Tag Archives: vilnius

First bubbles of this year

Also posted on Wonderland.CafeBabel.com.

As soon as it became warm enough, Laimikis.lt relaunched its initiative called “Bubble the City” in English (in rather unsuccessful search for an adequate term for the creative Lithuanian “Burbuliatorius”). As last year, it takes place in Lithuanian cities and towns, as well as the most popular migrant destinations. The idea is to encourage people to spend time outdoors and do something together in a non-commercial setting, using one of the green public spaces. I have noticed that Vilnius, which, although blessed with open spaces, has rather unstable climate. It drastically lacks public toilets, and many urban spaces that people like become ‘overplanned’ due to dubious government initiatives, such as replacing old trees, which used to provide comfortable shade, with new, specially designed trees. Being in central Vilnius in cold weather is no fun at all, to put it mildly. Like in many cities, you must buy something to enjoy a comfortable place to sit. Compared to Tokyo, Vilnius at least has benches.

Various activists and groups try to revitalise open spaces of Vilnius and encourage people to spend time there and shape the places to better meet their needs. Sharing of photos online became another way of getting together for the sake of soap bubbles. Particularly because the event takes place at the same time in Lithuania and in Lithuanian emigree communities. Continue reading

Frozen Vilnius

December (Lt. ‘gruodis’) is named after harsh, dry frost (‘gruodas’). After several global-warming type of winters, it’s already the second which is exceptionally cold. It is -13 at the moment, and if it goes down even more, it seems that eyelids will freeze together after every blink. Like any stronger weather-related phenomenon, snow exposes the mismanagement of Vilnius’ streets. Sloping, narrow streets of the old town, when frozen, are a particular torture for old people. But even young ones get injured. It’s too dangerous to keep your hands in your pockets, but too cold to keep them outside. Continue reading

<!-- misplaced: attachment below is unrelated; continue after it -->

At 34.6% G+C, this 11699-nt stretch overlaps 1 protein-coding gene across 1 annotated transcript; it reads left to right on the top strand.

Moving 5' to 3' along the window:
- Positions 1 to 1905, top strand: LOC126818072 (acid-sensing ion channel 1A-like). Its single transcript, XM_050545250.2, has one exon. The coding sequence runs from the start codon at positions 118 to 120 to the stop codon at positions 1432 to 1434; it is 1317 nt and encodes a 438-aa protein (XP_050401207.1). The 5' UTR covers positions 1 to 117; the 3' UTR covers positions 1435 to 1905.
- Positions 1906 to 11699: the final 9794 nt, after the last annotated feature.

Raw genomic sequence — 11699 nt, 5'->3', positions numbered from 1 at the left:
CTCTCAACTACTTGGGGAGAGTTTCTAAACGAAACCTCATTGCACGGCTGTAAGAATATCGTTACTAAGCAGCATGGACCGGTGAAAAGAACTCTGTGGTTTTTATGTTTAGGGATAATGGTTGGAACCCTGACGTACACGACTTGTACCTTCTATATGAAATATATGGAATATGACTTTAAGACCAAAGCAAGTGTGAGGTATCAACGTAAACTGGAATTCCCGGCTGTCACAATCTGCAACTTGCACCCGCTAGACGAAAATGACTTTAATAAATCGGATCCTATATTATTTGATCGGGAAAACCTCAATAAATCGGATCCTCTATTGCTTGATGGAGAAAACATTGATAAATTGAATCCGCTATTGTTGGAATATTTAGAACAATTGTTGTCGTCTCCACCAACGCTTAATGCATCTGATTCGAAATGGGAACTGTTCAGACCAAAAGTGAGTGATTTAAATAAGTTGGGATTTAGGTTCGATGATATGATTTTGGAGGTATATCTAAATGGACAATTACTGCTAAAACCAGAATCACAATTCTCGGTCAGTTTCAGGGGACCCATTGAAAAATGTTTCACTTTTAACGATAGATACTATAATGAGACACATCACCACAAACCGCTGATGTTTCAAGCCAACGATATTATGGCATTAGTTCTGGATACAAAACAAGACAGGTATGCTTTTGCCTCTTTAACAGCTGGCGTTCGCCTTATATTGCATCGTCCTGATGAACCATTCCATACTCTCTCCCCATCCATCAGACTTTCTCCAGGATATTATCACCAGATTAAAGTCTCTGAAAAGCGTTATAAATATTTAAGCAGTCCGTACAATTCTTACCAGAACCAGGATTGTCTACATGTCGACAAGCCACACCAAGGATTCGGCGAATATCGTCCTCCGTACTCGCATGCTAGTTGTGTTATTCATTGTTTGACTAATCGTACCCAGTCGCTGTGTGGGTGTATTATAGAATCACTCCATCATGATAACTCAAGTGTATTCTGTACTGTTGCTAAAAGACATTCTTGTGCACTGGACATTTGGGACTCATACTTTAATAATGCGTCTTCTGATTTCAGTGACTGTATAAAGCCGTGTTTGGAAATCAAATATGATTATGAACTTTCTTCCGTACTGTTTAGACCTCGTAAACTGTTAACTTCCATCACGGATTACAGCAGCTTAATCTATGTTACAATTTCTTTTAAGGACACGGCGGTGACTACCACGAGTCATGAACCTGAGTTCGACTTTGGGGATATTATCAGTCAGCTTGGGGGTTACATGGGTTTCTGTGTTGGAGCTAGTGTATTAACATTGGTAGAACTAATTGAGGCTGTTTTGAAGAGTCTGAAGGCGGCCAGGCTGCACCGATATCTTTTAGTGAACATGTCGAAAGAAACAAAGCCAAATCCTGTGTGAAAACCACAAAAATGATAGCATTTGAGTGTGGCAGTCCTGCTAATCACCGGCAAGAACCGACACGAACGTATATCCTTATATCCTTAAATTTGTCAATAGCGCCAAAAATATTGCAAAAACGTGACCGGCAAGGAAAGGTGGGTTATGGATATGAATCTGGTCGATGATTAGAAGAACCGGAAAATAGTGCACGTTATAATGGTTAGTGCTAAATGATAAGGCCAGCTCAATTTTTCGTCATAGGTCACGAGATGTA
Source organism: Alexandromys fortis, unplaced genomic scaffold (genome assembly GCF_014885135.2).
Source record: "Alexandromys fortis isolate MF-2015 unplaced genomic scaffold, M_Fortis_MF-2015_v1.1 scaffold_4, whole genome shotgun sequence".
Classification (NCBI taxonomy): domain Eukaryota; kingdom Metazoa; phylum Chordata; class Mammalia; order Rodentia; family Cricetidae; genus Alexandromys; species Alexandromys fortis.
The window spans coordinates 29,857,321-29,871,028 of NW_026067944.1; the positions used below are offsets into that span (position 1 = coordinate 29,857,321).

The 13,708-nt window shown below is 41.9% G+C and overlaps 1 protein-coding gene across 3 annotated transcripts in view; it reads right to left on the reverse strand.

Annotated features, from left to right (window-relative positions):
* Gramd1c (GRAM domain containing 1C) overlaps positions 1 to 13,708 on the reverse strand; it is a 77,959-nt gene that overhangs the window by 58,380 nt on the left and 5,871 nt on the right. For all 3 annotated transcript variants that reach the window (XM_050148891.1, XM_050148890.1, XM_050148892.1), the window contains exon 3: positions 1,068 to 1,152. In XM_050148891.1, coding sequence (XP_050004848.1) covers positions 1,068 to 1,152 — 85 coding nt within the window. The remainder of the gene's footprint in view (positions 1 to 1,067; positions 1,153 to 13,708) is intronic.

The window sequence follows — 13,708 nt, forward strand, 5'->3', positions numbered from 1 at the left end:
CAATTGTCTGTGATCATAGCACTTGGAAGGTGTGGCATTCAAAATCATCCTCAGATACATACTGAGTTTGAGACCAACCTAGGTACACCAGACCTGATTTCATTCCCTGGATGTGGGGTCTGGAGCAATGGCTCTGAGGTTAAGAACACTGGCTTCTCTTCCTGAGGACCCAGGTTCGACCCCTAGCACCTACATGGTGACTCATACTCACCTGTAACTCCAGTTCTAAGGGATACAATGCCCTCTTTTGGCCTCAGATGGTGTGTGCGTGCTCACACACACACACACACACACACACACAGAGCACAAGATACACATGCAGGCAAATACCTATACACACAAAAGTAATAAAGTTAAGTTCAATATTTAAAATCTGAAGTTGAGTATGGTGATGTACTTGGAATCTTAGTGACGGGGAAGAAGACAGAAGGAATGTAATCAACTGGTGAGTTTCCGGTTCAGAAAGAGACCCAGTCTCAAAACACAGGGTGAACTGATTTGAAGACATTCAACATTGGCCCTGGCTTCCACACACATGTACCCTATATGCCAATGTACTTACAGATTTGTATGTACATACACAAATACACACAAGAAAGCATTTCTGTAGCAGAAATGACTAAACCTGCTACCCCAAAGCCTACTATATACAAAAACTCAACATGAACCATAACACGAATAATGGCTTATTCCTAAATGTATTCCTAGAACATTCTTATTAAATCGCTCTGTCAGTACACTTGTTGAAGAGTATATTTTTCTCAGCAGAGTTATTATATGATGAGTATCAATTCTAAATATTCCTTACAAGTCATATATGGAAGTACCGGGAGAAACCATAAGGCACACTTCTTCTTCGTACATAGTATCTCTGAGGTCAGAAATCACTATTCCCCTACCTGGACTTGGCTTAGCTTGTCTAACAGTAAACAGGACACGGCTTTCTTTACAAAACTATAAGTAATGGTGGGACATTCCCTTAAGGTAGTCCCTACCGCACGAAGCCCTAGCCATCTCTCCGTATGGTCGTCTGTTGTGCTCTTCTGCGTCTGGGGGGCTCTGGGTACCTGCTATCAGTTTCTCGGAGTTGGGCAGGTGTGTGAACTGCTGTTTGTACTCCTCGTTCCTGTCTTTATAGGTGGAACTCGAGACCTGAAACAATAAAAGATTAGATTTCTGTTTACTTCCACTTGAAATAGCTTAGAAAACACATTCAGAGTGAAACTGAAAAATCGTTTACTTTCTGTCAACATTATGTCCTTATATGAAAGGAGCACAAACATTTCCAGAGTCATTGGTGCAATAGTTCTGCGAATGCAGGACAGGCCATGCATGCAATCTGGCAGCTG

Legal graffiti: inclusive urban art or “farted radicalism”?

On the 9th of September I attended a street art event, co-organised by Julijus G. There is a group of people who promote graffiti in Lithuania as a legal form of urban art, which engages the people who hang out in the spaces decorated. The people who organise such events are a group of young enthusiasts willing to legalise graffiti and make it an accepted form of expression, which changes the face of urban spaces. They have recently totally changed an old fountain, which does not function anymore, right next to where I live. A red-brick pillar was painted white, and various hands, perhaps telling something in sign language, were sprayed in black. The fountain now stands out, since all buildings around are red-brick. It invites to look at it and try to decipher what the hands have to say. The fountain is right in the centre of a typical Soviet building complex which hosts supermarkets, pharmacies, a post office and what not. Very close to it, there is a bustling marketplace, which sometimes extends beyond its space, with people selling milk, mushrooms and apples wherever they find some space. So every day people notice that the fountain has changed, and take a few moments to look at what the hands have to say. Continue reading

Colourful Japanese devils take the streets of Vilnius

“What’s this? What’s this?” curiously repeat an elderly French-speaking couple to each other as they pass by a colourful crowd of all kinds of characters, some holding swords about the size of themselves, some with blue hair or painted faces. It is the fourth time Cosplay enthusiasts get together in Vilnius and show how they can imitate their favourite characters, but lately (at least since 2009) the Japanese embassy happily supports their show(-off) in the framework of a festival called “Now Japan”. In addition to crafts workshops and a movie night, Cosplay was one of the parts of the festival. However, the city, waking up from the summer vacation, felt it more than anything else. Continue reading

Nightlife in Lithuania: call it night, but life???

When you go out in Lithuania in summer, prepare to dance in plenty of space and give yourself a moment to carefully pick your shoes! Adequate shoes may be key to a good party. I know all too well that after returning from Tel Aviv, where everything is open all night long and summer stands for more clubbing and better roof parties, any Northern European country might seem a little gloomy.